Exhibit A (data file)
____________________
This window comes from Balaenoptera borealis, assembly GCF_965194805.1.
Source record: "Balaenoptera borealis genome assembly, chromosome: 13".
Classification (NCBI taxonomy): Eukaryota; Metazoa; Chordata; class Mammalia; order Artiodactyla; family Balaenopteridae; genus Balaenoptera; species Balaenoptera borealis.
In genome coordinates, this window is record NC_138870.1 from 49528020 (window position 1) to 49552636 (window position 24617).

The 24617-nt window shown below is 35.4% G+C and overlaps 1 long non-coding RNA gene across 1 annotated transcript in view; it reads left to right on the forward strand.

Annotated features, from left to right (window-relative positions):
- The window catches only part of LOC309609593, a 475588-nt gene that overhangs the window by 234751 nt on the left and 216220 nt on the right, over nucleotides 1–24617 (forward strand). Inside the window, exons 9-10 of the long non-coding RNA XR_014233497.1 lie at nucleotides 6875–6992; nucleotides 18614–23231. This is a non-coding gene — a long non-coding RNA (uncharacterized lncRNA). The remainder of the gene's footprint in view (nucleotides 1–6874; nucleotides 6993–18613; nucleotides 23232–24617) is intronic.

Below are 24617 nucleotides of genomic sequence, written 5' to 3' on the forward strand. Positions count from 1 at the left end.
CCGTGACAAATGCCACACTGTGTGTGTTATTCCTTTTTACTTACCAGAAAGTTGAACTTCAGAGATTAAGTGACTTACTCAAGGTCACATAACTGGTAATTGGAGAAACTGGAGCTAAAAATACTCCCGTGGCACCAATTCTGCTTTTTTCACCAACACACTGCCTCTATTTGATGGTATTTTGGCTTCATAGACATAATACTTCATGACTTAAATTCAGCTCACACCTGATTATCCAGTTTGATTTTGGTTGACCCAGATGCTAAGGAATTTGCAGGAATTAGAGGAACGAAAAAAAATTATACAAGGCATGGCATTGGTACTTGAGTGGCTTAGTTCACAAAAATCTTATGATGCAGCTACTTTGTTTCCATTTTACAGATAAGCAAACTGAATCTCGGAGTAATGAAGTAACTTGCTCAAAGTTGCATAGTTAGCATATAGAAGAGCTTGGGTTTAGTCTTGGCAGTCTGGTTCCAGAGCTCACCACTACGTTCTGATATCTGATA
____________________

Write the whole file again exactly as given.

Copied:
This window comes from Balaenoptera borealis, assembly GCF_965194805.1.
Source record: "Balaenoptera borealis genome assembly, chromosome: 13".
Classification (NCBI taxonomy): Eukaryota; Metazoa; Chordata; class Mammalia; order Artiodactyla; family Balaenopteridae; genus Balaenoptera; species Balaenoptera borealis.
In genome coordinates, this window is record NC_138870.1 from 49528020 (window position 1) to 49552636 (window position 24617).

The 24617-nt window shown below is 35.4% G+C and overlaps 1 long non-coding RNA gene across 1 annotated transcript in view; it reads left to right on the forward strand.

Annotated features, from left to right (window-relative positions):
- The window catches only part of LOC309609593, a 475588-nt gene that overhangs the window by 234751 nt on the left and 216220 nt on the right, over nucleotides 1–24617 (forward strand). Inside the window, exons 9-10 of the long non-coding RNA XR_014233497.1 lie at nucleotides 6875–6992; nucleotides 18614–23231. This is a non-coding gene — a long non-coding RNA (uncharacterized lncRNA). The remainder of the gene's footprint in view (nucleotides 1–6874; nucleotides 6993–18613; nucleotides 23232–24617) is intronic.

Below are 24617 nucleotides of genomic sequence, written 5' to 3' on the forward strand. Positions count from 1 at the left end.
CCGTGACAAATGCCACACTGTGTGTGTTATTCCTTTTTACTTACCAGAAAGTTGAACTTCAGAGATTAAGTGACTTACTCAAGGTCACATAACTGGTAATTGGAGAAACTGGAGCTAAAAATACTCCCGTGGCACCAATTCTGCTTTTTTCACCAACACACTGCCTCTATTTGATGGTATTTTGGCTTCATAGACATAATACTTCATGACTTAAATTCAGCTCACACCTGATTATCCAGTTTGATTTTGGTTGACCCAGATGCTAAGGAATTTGCAGGAATTAGAGGAACGAAAAAAAATTATACAAGGCATGGCATTGGTACTTGAGTGGCTTAGTTCACAAAAATCTTATGATGCAGCTACTTTGTTTCCATTTTACAGATAAGCAAACTGAATCTCGGAGTAATGAAGTAACTTGCTCAAAGTTGCATAGTTAGCATATAGAAGAGCTTGGGTTTAGTCTTGGCAGTCTGGTTCCAGAGCTCACCACTACGTTCTGATATCTGATA